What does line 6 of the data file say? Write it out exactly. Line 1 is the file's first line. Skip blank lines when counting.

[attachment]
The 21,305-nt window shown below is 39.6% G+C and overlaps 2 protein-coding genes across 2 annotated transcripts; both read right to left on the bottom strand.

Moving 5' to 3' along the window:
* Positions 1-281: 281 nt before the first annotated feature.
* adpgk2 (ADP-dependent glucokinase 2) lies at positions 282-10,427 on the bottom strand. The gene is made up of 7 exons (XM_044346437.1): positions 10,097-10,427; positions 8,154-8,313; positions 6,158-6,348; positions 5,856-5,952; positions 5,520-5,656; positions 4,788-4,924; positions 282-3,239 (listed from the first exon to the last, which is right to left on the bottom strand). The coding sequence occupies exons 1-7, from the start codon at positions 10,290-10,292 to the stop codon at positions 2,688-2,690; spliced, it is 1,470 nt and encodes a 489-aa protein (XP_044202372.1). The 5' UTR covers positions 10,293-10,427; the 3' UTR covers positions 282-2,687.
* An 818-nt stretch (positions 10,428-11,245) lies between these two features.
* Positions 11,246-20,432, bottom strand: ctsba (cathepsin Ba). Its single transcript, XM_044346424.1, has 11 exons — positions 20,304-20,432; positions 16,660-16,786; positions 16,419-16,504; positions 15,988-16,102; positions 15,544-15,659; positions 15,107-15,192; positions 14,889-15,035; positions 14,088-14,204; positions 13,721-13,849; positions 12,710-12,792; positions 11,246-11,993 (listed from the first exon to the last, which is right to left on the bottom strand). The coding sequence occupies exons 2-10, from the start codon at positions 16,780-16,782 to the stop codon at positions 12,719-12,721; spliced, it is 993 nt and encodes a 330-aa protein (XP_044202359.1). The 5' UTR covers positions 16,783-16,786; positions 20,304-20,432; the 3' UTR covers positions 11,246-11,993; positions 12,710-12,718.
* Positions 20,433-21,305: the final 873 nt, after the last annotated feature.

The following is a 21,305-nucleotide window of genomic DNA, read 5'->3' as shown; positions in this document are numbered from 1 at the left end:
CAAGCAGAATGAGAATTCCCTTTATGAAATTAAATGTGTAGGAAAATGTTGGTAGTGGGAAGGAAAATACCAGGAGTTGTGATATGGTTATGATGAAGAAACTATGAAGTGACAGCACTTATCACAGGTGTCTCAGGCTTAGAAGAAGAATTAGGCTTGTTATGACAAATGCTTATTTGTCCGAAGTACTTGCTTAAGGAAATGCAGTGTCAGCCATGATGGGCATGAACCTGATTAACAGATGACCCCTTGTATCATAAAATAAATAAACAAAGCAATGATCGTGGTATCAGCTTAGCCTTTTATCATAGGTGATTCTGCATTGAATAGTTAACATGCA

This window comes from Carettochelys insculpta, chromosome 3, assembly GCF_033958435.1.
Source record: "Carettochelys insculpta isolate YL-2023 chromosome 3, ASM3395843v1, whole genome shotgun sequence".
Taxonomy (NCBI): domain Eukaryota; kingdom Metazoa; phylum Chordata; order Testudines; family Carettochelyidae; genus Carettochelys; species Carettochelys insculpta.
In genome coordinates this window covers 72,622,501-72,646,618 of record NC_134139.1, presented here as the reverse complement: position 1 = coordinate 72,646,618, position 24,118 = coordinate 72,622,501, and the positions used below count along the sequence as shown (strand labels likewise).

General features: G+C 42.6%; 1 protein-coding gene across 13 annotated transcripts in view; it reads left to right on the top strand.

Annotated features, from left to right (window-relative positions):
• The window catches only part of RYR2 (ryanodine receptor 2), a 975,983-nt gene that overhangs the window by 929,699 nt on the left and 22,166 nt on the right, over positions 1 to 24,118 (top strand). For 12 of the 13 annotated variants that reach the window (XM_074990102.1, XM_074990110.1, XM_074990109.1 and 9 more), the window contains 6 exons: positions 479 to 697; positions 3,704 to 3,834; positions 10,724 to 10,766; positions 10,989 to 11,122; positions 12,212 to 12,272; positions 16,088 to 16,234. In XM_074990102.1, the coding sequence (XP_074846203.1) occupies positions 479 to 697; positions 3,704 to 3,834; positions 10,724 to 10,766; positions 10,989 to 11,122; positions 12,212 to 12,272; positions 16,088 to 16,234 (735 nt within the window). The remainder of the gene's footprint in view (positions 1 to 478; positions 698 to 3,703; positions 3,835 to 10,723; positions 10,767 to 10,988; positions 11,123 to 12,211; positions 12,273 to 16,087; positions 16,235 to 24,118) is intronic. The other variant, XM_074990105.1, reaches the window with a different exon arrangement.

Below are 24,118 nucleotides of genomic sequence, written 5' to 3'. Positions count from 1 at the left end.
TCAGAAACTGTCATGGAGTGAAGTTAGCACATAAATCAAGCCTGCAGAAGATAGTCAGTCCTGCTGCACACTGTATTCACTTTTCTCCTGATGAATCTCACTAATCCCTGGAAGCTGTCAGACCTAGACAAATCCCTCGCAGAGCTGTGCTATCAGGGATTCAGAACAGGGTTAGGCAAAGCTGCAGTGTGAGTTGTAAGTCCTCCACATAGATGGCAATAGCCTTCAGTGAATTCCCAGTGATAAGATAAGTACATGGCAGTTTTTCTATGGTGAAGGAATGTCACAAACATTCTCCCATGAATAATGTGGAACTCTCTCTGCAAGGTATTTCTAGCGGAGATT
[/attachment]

* Positions 11,246-20,432, bottom strand: ctsba (cathepsin Ba). Its single transcript, XM_044346424.1, has 11 exons — positions 20,304-20,432; positions 16,660-16,786; positions 16,419-16,504; positions 15,988-16,102; positions 15,544-15,659; positions 15,107-15,192; positions 14,889-15,035; positions 14,088-14,204; positions 13,721-13,849; positions 12,710-12,792; positions 11,246-11,993 (listed from the first exon to the last, which is right to left on the bottom strand). The coding sequence occupies exons 2-10, from the start codon at positions 16,780-16,782 to the stop codon at positions 12,719-12,721; spliced, it is 993 nt and encodes a 330-aa protein (XP_044202359.1). The 5' UTR covers positions 16,783-16,786; positions 20,304-20,432; the 3' UTR covers positions 11,246-11,993; positions 12,710-12,718.